vyrud (vyrud) wrote,
vyrud
vyrud

To commemorate 90th anniversary of the end of WWI - Vilnius Antakalnis military cemetery, part 1

Today is the 90th anniversary of  the end of WWI. To commemorate this date I will publish several reports about remaining signs of WWI here in Lithuania. Unfortunately the most visible signs today are the military cemeteries so I can't avoid them. And the first report I devote to the Antakalnis cemetery in Vilnius.




11 November 1918 marked the end of WWI. This giant tragedy resulted in the entirely new map of Europe.
It seemed for many in 1920s and 1930s that this map is unstable. It seemed for many that  years 1939 - 1945 and whole post-WWII configuration are the proof of this.
But today we live in the Europe which configuration is very similar to the configuration created in the Versailles... So may be leaders of that period were geniuses and really far-sighted politicians.

Antakalnis cemetery in Vilnius was established in 1809 as a local parish cemetery but the fate governed that this cemetery became mostly known as a main military cemetery in Vilnius and the place of rest for many famous Vilnius residents. As a military cemetery Antakalnis is also unique - there are no many military cemeteries were you can find graves of soldiers from eight different armies at least (from Napoleon's Grand Armee to Red Army).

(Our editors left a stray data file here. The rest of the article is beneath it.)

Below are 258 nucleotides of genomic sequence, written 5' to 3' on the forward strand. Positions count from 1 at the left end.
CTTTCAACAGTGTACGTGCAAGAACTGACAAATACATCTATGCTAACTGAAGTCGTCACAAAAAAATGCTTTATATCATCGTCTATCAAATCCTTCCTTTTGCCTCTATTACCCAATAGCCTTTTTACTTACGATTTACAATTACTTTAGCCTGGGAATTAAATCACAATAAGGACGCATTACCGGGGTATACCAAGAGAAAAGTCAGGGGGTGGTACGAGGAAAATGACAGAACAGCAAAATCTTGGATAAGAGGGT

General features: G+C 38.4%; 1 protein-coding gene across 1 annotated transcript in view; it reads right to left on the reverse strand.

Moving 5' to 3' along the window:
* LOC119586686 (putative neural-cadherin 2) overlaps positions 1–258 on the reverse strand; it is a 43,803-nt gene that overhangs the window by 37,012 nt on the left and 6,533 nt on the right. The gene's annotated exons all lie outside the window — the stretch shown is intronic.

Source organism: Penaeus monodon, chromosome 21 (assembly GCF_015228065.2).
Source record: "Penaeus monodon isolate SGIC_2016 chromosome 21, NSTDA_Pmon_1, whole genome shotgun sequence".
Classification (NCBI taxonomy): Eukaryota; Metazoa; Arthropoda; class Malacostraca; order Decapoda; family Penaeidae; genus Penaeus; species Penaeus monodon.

This report will be devoted to the corner of Antakalnis formed during and just after WWI. Later I will show other parts of this cemetery.


Entrance to the military cemetery:




Trying to reach WWI quarter I am crossing Polish soldiers graves:





WWI quarter experienced heavy losses during soviet period and the modern look is formed mainly by the restoration which was carried out by German and Lithuanian governments several years ago.

Modern signs of Russian army soldiers graves:




Remaining monument marking German soldiers area:





Modern signs marking German army soldiers graves:




The most impressive sign of this part of cemetery is monument built by German army authorities in 1918 (war was still going on !!!!) in the center of cemetery and miraculously surviving to our days:



The record on monument was renovated in 2001:





And the builders registrational sign in the lower corner:




One of the interesting signs in this part of Antakalnis cemetery is the graves of Russian army soldiers of Muslim faith (at the end of XIXth century imperial Russian government began to locate here more Muslim soldiers which were more loyal in the often revolted country ):





Those graves are clearly original but probably some of them were built by Germans and some by Poles since records are in German or in Polish:




Several remaining original German graves:





Several more general views:





Near this quarter are the graves of soldiers who lost their lives in 1919 and 1920. Since this war was also closely related with WWI I will include them in this report.

Most of the graves are of Polish soldiers:




But there are several Lithuanian soldiers graves also:





Polish grave:





Other views:





Many of those graves are bandaged by Polish national belts:




Monument to the Polish soldiers built in 2005 by Polish government:





Other parts of Antakalnis cemetery I will show later since they are less related with the todays commemoration.
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